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Sen. Lindsey Graham, R-S.C., seen here on July 26, 2022, lost an appeal on Tuesday, Nov. 1., as the U.S. Supreme Court ruled  to lift a temporary stay that had kept Graham from testifying before a grand jury.

Sen. Lindsey Graham, R-S.C., seen here on July 26, 2022, lost an appeal on Tuesday, Nov. 1., as the U.S. Supreme Court ruled to lift a temporary stay that had kept Graham from testifying before a grand jury. (Drew Angerer/Getty Images/TNS)

ATLANTA — The Supreme Court on Tuesday cleared the way for U.S. Sen. Lindsey Graham to testify before a Fulton County special grand jury later this month.

In a brief, unsigned order, the high court lifted a temporary stay on the South Carolina Republican's testimony before the grand jury, which is investigating attempts by former President Donald Trump and his allies to overturn Georgia's 2020 elections.

Graham is currently scheduled to appear before jurors and prosecutors on Nov. 17. He must appear at the Fulton courthouse on that date — or potentially face legal consequences, such as a warrant for his arrest so he can be taken to Atlanta to testify.

The order, which had no noted dissent, said that Graham could still challenge individual questions under the U.S. Constitution's "Speech or Debate" clause, which shields members of Congress from being questioned about their official work.

The order also noted that the senator's broader appeal was passed along to all nine justices for their consideration. But it could take weeks or months for the court to weigh in, which could be too late given Graham's testimony date.

Fulton County prosecutors have said they are interested in questioning Graham about two phone calls the Trump ally placed to Georgia Secretary of State Brad Raffensperger in the weeks after the election. During those conversations, Graham discussed "reexamining certain absentee ballots cast in Georgia in order to explore the possibility of a more favorable outcome for former President Donald Trump," according to his subpoena.

Graham has maintained he did nothing wrong and argued the calls are shielded from questioning because they constituted legitimate legislative fact-finding. At the time, he was chairman of the Senate Judiciary Committee and was deciding whether to sign off on the Electoral College vote.

Prosecutors have argued that what Graham allegedly discussed with Raffensperger fell far outside of normal legislative activity and was fair game for questioning.

U.S. District Judge Leigh Martin May ruled in August that Graham could be questioned about matters that are political in nature, including any communications or coordination with the Trump campaign; public statements he made about Georgia's 2020 elections; and any alleged effort to encourage or cajole Raffensperger to throw out ballots or alter Georgia's election practices. Prosecutors cannot ask about anything related to Graham's official work in Congress, she ordered.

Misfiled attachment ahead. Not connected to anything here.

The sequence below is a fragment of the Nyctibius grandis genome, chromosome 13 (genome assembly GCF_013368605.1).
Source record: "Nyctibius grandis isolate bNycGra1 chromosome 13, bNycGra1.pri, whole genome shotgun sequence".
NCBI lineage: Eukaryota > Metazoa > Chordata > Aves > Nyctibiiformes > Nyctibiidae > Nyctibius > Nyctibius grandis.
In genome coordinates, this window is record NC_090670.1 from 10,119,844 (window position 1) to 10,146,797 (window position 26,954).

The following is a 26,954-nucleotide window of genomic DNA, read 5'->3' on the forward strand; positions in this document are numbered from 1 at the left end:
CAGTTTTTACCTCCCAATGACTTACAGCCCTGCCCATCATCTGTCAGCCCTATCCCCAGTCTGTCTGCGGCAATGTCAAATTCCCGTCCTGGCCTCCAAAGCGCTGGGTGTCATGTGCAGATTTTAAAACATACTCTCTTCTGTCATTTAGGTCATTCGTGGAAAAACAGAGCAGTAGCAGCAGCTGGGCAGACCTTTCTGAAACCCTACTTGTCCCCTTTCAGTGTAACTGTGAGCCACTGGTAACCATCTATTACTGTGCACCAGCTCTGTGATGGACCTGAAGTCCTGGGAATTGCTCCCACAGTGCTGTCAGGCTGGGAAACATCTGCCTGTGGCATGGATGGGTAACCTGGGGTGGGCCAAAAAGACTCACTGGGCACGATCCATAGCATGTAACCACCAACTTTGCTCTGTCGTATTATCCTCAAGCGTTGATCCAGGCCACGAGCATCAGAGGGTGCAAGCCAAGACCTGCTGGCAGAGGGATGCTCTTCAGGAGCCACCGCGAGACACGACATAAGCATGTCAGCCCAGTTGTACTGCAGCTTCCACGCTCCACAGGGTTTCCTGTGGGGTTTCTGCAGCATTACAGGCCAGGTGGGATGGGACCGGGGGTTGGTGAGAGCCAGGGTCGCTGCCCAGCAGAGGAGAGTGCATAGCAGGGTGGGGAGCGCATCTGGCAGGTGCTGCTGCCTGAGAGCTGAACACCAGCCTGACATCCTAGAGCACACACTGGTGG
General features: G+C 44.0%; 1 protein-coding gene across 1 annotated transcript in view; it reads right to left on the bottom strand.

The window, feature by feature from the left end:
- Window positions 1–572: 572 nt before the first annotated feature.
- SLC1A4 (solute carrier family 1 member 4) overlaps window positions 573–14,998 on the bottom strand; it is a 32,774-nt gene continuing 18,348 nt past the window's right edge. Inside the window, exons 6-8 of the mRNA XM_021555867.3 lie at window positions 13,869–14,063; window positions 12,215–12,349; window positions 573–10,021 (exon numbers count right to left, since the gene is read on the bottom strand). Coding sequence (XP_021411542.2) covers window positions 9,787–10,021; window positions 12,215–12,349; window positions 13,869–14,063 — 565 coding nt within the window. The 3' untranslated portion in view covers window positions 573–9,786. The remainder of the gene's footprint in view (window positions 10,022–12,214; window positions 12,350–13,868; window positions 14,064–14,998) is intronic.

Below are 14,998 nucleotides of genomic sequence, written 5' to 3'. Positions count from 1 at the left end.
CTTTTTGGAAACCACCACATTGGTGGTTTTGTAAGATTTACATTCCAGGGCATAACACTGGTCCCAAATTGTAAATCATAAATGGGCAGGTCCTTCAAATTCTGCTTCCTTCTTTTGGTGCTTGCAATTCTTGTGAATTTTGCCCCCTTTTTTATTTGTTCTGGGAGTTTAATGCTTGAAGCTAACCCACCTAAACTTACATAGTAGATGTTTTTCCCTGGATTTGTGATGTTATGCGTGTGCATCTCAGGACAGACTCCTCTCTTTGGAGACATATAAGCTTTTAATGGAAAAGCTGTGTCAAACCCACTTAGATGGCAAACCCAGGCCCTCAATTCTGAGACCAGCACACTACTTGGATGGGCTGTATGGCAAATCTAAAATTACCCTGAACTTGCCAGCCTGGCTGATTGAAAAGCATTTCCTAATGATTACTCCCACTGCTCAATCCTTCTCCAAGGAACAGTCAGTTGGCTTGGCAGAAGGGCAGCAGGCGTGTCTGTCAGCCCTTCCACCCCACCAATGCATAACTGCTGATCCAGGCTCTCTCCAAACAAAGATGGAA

Graham's office said in a statement on Tuesday that the Supreme Court "confirmed that the Constitution's Speech or Debate Clause applies here" and affirmed the senator's ability to challenge questions that run aground of the clause.

"The Senator's legal team intends to engage with the District Attorney's office on next steps to ensure respect for this constitutional immunity," it said.

A spokesman for the Fulton County District Attorney's Office declined to comment.

The order from the high court comes less than two weeks after a three-judge panel from the Atlanta-based 11th Circuit Court of Appeals ruled that Graham must testify.

It overruled a temporary stay Justice Clarence Thomas, who oversees the 11th Circuit, had placed on Graham's testimony last week while the Supreme Court considered arguments from both sides.

Under the order, Graham could raise any issues about individual questions from the grand jury or prosecutors to Judge May, an Obama appointee the Senate unanimously confirmed to the bench in 2014. Graham voted in favor of May's nomination at the time.

Steve Bright, a law professor from Yale and Georgetown law schools, said the Supreme Court's ruling means Graham "must answer questions about anything that is not protected by the" Speech or Debate clause.

Outside of those privileges, he said, prosecutors "can certainly ask him about anything else that is relevant to their inquiry."

Staff writer Bill Rankin contributed to this article.

©2022 The Atlanta Journal-Constitution.

Visit at ajc.com.

Distributed by Tribune Content Agency, LLC.

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